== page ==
Nav Canada closing Winnipeg flight centre location
An Air Canada plane takes off from the Ottawa Macdonald-Cartier Airport. The main runway at the airport is closed until the end of the summer, meaning some residents are going to see and hear a lot more air traffic. (FILE)
WINNIPEG -- Nav Canada announced on Tuesday it is eliminating several permanent jobs throughout the country due to COVID-19.
One of the cities that will be hit is Winnipeg, as the flight information centre is set to close.
The company that operates Canada's civil air navigation service said the pandemic continues to impact the aviation industry.
"To adapt to the new realities of air traffic levels, the company is also taking steps to safely streamline operations and will be launching level of service reviews for certain aerodromes," the company said in a news release on its website on Tuesday.
Neil Wilson, president and CEO of Nav Canada, said the company is in the "midst of the toughest moment in its history"
The other city, along with Winnipeg, that will be losing the flight information centre, is Halifax.
"Pilots and dispatchers will continue to receive the same vital information they need, including flight-planning services, in-depth interpretive weather information and en-route flight information, which will be provided by the remaining flight information centres. Air traffic services will not be impacted by this change," the company said.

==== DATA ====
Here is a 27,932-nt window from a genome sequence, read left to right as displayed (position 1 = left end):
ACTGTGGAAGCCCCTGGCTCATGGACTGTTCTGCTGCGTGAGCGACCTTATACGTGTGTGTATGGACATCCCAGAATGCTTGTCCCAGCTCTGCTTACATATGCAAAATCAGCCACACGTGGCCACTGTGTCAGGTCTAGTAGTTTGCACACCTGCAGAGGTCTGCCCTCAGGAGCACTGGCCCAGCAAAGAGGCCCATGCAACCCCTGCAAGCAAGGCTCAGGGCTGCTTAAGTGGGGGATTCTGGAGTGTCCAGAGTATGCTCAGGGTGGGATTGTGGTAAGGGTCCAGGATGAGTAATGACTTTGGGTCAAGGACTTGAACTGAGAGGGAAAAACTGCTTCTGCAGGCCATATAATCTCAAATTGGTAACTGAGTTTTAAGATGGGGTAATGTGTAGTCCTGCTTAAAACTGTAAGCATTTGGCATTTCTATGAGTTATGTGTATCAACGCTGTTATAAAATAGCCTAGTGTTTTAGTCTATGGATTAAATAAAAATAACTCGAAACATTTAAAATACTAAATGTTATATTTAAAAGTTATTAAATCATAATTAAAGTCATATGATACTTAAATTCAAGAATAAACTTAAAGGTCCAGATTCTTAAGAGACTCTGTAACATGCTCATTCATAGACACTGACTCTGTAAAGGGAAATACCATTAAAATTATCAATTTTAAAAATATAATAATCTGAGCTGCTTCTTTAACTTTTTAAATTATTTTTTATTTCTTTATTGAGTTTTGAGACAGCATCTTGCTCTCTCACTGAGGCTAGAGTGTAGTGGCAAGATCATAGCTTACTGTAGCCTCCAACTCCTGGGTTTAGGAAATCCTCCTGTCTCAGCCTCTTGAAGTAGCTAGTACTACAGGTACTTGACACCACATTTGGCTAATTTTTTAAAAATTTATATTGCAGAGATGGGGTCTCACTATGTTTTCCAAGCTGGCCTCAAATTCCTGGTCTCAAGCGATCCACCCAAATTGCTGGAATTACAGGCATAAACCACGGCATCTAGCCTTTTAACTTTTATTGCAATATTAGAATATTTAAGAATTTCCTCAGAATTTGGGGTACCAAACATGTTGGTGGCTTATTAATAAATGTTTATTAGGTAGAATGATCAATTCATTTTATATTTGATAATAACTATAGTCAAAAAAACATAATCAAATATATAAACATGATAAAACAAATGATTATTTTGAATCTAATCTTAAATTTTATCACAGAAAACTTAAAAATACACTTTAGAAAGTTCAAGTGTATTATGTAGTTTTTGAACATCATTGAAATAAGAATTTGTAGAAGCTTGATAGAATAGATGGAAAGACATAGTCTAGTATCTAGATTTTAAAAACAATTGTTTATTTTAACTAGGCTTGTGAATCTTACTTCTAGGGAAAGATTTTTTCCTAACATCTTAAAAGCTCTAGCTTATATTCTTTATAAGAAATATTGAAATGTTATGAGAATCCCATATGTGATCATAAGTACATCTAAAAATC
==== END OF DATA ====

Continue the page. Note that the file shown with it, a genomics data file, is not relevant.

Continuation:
Nav Canada said before the pandemic hit, it employed 5,100 throughout Canada.
MEMBERS OF PARLIAMENT VOICE FRUSTRATION
Some Conservative Members of Parliament are upset with the federal government saying it did not acknowledge the challenges the aviation industry faces due to COVID-19.
Marty Morantz, who is an MP for Charleswood-St.James-Assiniboia-Headingley, along with James Bezan, who is an MP for Selkirk-Interlake-Eastern, and Stephanie Kusie, who is a Calgary MP, all said 750 Canadians are now home facing uncertainty.
"These layoffs are in addition to the 25 per cent reduction the Winnipeg Airport Authority has needed to make, as well as the many pilots, flight attendants and mechanics who have been laid off, with no other opportunities available in their fields," they said in a joint news release on Thursday.
“When Canada had a shortage of PPE at the start of this pandemic, it was aviation workers who stepped up and worked to bring shipments of PPE to frontline workers. When Canadians were stranded abroad, it was aviation workers who helped bring them back to Canada to be reunited with their families. Aviation workers have stepped up when Canadians needed them. The Trudeau government must step up and deliver a plan to help these workers get back on their feet.”